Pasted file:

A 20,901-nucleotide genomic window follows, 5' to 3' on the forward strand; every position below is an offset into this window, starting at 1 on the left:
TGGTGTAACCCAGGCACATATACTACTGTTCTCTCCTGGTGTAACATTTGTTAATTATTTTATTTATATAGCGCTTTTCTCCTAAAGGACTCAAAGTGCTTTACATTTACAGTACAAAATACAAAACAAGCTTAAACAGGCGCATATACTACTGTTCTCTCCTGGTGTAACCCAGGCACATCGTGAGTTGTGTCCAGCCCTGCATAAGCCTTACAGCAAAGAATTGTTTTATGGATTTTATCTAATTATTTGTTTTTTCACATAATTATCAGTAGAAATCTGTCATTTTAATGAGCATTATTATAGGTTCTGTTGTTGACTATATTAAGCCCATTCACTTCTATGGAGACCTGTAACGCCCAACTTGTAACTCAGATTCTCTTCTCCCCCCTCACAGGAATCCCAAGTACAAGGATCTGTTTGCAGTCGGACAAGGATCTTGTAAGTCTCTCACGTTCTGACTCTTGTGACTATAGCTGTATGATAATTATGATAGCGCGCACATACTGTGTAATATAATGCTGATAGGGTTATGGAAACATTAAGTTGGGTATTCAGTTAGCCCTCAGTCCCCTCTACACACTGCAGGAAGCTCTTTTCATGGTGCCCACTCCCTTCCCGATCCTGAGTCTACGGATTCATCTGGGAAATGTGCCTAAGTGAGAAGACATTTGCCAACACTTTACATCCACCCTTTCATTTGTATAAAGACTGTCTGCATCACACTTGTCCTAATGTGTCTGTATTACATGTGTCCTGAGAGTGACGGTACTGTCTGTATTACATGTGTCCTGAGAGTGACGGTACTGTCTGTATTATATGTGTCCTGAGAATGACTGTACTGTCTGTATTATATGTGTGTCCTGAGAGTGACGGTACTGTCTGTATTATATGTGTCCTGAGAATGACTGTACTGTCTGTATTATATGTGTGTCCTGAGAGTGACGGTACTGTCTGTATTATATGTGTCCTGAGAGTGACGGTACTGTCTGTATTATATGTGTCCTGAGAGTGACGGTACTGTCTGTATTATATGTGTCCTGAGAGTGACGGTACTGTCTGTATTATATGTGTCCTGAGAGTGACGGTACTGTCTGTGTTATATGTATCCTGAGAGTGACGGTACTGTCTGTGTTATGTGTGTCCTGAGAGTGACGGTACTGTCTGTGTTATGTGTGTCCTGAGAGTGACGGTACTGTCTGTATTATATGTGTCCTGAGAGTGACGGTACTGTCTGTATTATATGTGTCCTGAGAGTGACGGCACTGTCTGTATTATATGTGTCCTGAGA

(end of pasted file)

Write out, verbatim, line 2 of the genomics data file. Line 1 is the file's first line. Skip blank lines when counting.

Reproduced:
TGGTGTAACCCAGGCACATATACTACTGTTCTCTCCTGGTGTAACATTTGTTAATTATTTTATTTATATAGCGCTTTTCTCCTAAAGGACTCAAAGTGCTTTACATTTACAGTACAAAATACAAAACAAGCTTAAACAGGCGCATATACTACTGTTCTCTCCTGGTGTAACCCAGGCACATCGTGAGTTGTGTCCAGCCCTGCATAAGCCTTACAGCAAAGAATTGTTTTATGGATTTTATCTAATTATTTGTTTTTTCACATAATTATCAGTAGAAATCTGTCATTTTAATGAGCATTATTATAGGTTCTGTTGTTGACTATATTAAGCCCATTCACTTCTATGGAGACCTGTAACGCCCAACTTGTAACTCAGATTCTCTTCTCCCCCCTCACAGGAATCCCAAGTACAAGGATCTGTTTGCAGTCGGACAAGGATCTTGTAAGTCTCTCACGTTCTGACTCTTGTGACTATAGCTGTATGATAATTATGATAGCGCGCACATACTGTGTAATATAATGCTGATAGGGTTATGGAAACATTAAGTTGGGTATTCAGTTAGCCCTCAGTCCCCTCTACACACTGCAGGAAGCTCTTTTCATGGTGCCCACTCCCTTCCCGATCCTGAGTCTACGGATTCATCTGGGAAATGTGCCTAAGTGAGAAGACATTTGCCAACACTTTACATCCACCCTTTCATTTGTATAAAGACTGTCTGCATCACACTTGTCCTAATGTGTCTGTATTACATGTGTCCTGAGAGTGACGGTACTGTCTGTATTACATGTGTCCTGAGAGTGACGGTACTGTCTGTATTATATGTGTCCTGAGAATGACTGTACTGTCTGTATTATATGTGTGTCCTGAGAGTGACGGTACTGTCTGTATTATATGTGTCCTGAGAATGACTGTACTGTCTGTATTATATGTGTGTCCTGAGAGTGACGGTACTGTCTGTATTATATGTGTCCTGAGAGTGACGGTACTGTCTGTATTATATGTGTCCTGAGAGTGACGGTACTGTCTGTATTATATGTGTCCTGAGAGTGACGGTACTGTCTGTATTATATGTGTCCTGAGAGTGACGGTACTGTCTGTGTTATATGTATCCTGAGAGTGACGGTACTGTCTGTGTTATGTGTGTCCTGAGAGTGACGGTACTGTCTGTGTTATGTGTGTCCTGAGAGTGACGGTACTGTCTGTATTATATGTGTCCTGAGAGTGACGGTACTGTCTGTATTATATGTGTCCTGAGAGTGACGGCACTGTCTGTATTATATGTGTCCTGAGA